Enhanced medical capacity of Sikorsky S92

The S92 and its well-trained crews including State-registered paramedics can now provide a first class medical service in emergencies and for medical transfers.

Inter-hospital transfers, donor organ recipient transfers, specialist medical teams can now be transported in this modern, reliable and safe aircraft which with its large multi role cabin and rear access ramp which can accommodate stretchers, hospital trolleys, incubators, equipment and personnel .

It can also transfer specialised Ambulance Response and Mountain Rescue teams to an incident anywhere in the country at very short notice, for example train or bus crash or RTA (road traffic accident) requiring multi casualty evacuation.

The Coast Guard has surveyed over 50 landing sites countrywide but has focused mainly on needs in areas where road transport may not benefit the patient if urgent transport was required, especially in terms of transferring people to a centre of excellence within the 90 minute window which is the requirement in the majority of cases when a casualty needs immediate medical attention at a nominated medical centre as directed by HSE staff.

The area of operation in the Irish EEZ (Economic Exclusion Zone) will also be expanded to nearly 300 miles offshore and using the S92's satellite communications, long-range and discreet communications suite, which means that casualty information can be transmitted to the receiving hospital.

Technical information on Sikorsky S92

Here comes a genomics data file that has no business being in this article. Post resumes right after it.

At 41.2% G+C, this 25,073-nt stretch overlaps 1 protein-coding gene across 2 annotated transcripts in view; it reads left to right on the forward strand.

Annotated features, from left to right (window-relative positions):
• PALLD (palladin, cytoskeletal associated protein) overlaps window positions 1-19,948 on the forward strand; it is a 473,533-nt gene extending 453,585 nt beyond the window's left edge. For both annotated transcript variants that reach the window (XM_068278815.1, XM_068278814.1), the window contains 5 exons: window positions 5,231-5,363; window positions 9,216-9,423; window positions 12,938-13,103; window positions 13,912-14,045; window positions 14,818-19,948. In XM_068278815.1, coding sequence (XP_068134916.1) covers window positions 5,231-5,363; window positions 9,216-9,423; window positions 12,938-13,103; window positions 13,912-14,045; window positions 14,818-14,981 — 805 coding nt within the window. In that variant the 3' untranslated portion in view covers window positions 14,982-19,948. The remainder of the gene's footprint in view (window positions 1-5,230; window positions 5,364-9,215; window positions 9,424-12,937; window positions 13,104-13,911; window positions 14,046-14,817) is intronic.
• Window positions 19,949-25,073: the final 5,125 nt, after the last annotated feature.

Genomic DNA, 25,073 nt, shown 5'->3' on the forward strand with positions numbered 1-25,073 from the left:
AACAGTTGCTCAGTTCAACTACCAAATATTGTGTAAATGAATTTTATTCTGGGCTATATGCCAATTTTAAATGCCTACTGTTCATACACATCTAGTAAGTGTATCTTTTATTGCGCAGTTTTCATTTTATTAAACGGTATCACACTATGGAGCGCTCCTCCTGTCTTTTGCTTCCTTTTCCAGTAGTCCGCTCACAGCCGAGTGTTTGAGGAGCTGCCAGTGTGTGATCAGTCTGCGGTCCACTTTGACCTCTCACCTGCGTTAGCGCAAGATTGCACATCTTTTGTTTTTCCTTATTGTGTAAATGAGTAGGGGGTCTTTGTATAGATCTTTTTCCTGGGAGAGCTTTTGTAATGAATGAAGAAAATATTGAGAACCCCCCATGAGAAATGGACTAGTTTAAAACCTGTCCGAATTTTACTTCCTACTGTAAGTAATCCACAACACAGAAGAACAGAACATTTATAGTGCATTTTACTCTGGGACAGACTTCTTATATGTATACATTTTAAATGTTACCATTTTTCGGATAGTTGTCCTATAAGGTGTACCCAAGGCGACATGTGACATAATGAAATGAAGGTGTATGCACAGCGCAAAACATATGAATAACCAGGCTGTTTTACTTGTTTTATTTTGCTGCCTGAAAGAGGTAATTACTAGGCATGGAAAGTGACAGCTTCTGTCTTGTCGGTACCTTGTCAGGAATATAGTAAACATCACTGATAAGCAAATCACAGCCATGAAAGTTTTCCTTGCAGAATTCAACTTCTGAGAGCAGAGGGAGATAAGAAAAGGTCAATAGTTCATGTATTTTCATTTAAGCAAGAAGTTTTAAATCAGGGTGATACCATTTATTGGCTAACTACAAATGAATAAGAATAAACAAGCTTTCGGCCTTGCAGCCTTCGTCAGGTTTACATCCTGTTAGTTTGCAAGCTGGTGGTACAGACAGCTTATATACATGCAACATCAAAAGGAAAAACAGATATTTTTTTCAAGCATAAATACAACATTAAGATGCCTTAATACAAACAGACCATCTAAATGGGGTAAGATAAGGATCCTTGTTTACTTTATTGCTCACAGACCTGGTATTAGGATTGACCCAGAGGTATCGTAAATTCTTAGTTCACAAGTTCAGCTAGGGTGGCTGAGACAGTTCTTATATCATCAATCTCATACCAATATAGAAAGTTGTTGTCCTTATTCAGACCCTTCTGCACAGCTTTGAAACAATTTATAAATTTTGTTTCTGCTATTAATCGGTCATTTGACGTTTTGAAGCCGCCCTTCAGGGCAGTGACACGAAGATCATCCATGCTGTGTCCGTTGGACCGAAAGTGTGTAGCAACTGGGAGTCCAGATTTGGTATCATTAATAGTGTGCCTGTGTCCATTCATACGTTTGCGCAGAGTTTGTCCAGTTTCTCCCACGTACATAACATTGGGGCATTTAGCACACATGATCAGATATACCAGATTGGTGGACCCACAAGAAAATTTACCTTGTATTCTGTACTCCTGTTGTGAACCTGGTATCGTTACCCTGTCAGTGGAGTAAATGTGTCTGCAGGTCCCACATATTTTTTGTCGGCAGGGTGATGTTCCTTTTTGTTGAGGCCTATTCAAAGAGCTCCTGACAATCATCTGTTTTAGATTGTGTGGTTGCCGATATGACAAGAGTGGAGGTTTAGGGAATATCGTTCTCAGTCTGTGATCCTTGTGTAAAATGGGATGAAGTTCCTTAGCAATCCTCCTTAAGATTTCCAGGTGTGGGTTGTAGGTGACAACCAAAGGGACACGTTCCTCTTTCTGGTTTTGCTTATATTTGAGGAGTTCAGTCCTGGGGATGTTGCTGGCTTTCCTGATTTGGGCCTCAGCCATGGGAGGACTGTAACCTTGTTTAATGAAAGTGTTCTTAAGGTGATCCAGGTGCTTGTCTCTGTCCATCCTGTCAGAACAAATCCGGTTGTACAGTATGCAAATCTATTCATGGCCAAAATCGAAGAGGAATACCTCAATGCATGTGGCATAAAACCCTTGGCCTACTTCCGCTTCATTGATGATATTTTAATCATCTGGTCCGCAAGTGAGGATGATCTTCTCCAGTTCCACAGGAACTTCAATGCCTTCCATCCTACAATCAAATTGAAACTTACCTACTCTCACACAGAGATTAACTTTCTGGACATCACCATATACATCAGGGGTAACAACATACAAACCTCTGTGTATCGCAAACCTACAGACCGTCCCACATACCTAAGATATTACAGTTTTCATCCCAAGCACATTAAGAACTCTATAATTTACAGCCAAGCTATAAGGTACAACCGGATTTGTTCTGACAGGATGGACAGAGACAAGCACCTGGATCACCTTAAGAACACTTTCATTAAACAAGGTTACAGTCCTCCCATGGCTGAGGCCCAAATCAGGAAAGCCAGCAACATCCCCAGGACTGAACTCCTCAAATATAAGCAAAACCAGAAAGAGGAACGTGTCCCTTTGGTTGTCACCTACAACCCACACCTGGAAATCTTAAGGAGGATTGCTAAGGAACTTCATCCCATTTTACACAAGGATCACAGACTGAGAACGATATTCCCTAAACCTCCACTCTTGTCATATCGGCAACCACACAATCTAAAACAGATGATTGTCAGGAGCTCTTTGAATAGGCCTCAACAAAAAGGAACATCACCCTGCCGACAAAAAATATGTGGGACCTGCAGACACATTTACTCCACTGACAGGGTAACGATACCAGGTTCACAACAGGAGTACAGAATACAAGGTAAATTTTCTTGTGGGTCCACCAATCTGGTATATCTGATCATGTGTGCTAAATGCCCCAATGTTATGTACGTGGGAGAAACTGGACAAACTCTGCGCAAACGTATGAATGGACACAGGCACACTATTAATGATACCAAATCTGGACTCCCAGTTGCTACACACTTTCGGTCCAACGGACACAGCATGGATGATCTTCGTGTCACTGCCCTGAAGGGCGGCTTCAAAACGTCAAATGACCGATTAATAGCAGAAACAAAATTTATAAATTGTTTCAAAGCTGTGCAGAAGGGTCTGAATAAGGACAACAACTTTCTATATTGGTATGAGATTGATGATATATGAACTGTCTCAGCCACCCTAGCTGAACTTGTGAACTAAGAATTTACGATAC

The capability to be on-scene to a maritime incident in any weather conditions in a shorter time period is largely enhanced due in the main to four main attributes of the aircraft:

Speed: Up to 150kts and doesn't lose speed at altitude, will carry 22 casualties at max range with twin engines each delivering 2500 SHP.
Range: Will have an ROA of 270mls from Waterford and can enhance that with auxiliary tanks.
De-icing: In adverse weather where rotor icing is an issue this aircraft can fly at 10.00ft in conditions of minus 40dgs C.
Performance: Modern reliable engines which deliver more power coupled with three programme linked navigational software , searchlight capability of 30 million candle power , dual high speed winches, high resolution picture zoom, memory mapping, adjacent aircraft detection capability, hi-tech communication systems, large multi role cabin, HEMS licenced, 8 passenger seats, reliable single engine performance, enhanced hover performance and in-flight homing equipment.

The Department of Transport and Coast Guard are members of the Marine Safety Working Group which promotes the importance of water safety for professional and leisure users.

Initiatives launched in 2013 included:

• Slipway signage advising people to use a Personal Flotation Device (lifejacket).
• Launch of new safetyonthewater.ie website